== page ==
“Mercy: the word reveals the very mystery of the Most Holy Trinity. Mercy: the ultimate and supreme act by which God comes to meet us. Mercy: the fundamental law that dwells in the heart of every person who looks sincerely into the eyes of his brothers and sisters on the path of life. Mercy: the bridge that connects God and man, opening our hearts to a hope of being loved forever despite our sinfulness.” — BULL OF INDICTION OF THE EXTRAORDINARY JUBILEE OF MERCY
The Holy Father has just declared the Extraordinary Jubilee of Mercy to begin at the end of this year. This year commemorates this great characteristic of God and probably one that all Christians can do better in taking up as part of their mission. If there’s one accusation that Christians at least partly deserve, it’s that we fail to live up to the reputation to be merciful.
We see today how from the left and the right, polemical wars of words over matters of social justice have caused far more division than reconciliation. Discovery of the Truth in some cases has allowed someone to transcend that noise in the discovery of the faith. How many more souls lost due to disinterest in those battles. I’ve spoken in the past about the balance of justice and mercy. I’d suggest that Christians really should seek justice as a means to opportunities to show mercy.
Whether it’s leftist activists who try to bring down rich capitalists so as to remind them of the humanity of the less fortunate, or neo-cons who demand severe punishments and responsibilities for the morally deficient, the Christian viewpoint should cut through those actions to start at the human person always first and foremost as an image and likeness of God, created and destined for love. The Christian viewpoint doesn’t recognize infinite worth any less than other infinite worth. That would be a mathematical error. “Hate the sin and love the sinner” finds its expression in true mercy.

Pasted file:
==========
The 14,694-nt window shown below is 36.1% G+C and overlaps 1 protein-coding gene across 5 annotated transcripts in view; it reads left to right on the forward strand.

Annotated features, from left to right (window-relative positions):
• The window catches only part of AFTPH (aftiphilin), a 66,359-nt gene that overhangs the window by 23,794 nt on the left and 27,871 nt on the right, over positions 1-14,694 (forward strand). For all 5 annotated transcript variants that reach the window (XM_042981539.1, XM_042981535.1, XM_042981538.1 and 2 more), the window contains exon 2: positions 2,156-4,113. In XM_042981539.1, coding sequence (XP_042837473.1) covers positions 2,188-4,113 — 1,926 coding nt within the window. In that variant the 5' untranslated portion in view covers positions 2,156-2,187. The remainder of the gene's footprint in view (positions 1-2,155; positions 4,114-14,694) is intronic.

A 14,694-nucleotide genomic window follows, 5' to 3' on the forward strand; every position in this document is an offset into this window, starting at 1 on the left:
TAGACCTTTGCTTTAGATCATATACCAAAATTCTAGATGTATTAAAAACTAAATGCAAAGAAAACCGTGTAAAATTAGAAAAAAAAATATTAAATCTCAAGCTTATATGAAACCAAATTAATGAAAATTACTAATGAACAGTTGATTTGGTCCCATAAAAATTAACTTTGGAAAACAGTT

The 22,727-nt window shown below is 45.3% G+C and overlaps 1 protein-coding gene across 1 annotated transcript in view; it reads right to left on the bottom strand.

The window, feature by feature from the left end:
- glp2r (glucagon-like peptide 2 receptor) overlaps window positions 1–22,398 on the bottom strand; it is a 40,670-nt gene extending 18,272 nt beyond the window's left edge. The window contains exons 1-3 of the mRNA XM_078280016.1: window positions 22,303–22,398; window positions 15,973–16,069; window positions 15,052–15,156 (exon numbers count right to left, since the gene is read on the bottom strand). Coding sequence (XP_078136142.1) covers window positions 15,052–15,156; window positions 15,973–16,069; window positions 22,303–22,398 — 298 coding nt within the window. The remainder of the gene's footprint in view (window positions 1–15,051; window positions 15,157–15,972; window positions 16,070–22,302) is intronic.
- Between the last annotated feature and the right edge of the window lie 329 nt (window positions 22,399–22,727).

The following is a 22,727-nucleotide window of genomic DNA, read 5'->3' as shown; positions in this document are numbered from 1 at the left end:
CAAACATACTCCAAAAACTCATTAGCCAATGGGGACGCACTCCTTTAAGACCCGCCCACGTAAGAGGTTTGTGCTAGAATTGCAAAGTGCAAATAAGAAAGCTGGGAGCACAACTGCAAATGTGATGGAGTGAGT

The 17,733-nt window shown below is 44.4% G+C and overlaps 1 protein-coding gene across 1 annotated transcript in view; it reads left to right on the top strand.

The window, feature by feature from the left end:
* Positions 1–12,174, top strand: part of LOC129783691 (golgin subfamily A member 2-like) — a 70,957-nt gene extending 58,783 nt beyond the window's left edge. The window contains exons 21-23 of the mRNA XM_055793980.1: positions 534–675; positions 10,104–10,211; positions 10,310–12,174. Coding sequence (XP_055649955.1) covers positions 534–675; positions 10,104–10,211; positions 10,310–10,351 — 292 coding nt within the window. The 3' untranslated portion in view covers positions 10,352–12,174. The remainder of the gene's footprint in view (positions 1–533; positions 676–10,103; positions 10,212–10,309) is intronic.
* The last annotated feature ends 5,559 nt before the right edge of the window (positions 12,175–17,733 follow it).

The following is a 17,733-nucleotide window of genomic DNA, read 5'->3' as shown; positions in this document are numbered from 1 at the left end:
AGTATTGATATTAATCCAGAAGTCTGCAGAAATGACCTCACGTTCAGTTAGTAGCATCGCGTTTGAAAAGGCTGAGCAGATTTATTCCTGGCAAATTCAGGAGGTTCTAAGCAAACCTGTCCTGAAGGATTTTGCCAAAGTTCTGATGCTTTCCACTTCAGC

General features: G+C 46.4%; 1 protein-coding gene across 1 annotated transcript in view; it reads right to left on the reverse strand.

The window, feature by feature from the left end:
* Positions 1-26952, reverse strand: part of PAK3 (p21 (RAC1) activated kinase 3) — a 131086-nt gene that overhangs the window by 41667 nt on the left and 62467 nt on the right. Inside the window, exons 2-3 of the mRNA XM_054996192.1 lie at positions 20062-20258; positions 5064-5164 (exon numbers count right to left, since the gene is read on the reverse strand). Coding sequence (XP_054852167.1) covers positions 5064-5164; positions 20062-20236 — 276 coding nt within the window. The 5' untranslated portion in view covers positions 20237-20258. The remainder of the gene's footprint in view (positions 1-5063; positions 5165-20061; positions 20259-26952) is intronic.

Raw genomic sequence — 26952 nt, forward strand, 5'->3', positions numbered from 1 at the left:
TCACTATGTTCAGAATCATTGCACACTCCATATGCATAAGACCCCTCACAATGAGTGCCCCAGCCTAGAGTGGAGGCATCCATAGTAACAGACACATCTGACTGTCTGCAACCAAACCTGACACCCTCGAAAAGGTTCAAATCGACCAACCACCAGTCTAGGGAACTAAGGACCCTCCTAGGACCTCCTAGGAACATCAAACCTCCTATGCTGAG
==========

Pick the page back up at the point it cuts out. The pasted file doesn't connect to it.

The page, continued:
Of course the Truth begins with a recognition of what is sin in the first place. The idea of Natural law suggests that we already should know what is irregular and not in accordance with God’s will in the first place, but I do get that society’s views are warped on this and the norm is becoming obscured. Seeking justice isn’t just about righting that warped nature but it’s also about finding a starting point so as to transcend it to express mercy.
Government welfare is about mercy insofar as no citizen should be reduced to animal-levels of existence due to their own bad choices. Justice would suggest you reap what you sow. No Catholic governor should allow capital punishment within their state, as clemency shows you give people 70 x 7 shots at life; yet justice says an eye for an eye. An undeserving co-worker might get promoted; would we be so lucky – celebrate someone’s reward to better support their family. To the dictates of justice, mercy warps things the other way. Mercy is about unmerited goodness so as to increase the supply of love and life in a world not self-sufficient to generate it on its own, yet constantly squandering this inheritance from the Father.
Christians recognize that life is messy, which is why we need mercy if we’re going to bring surprise and change in the world.
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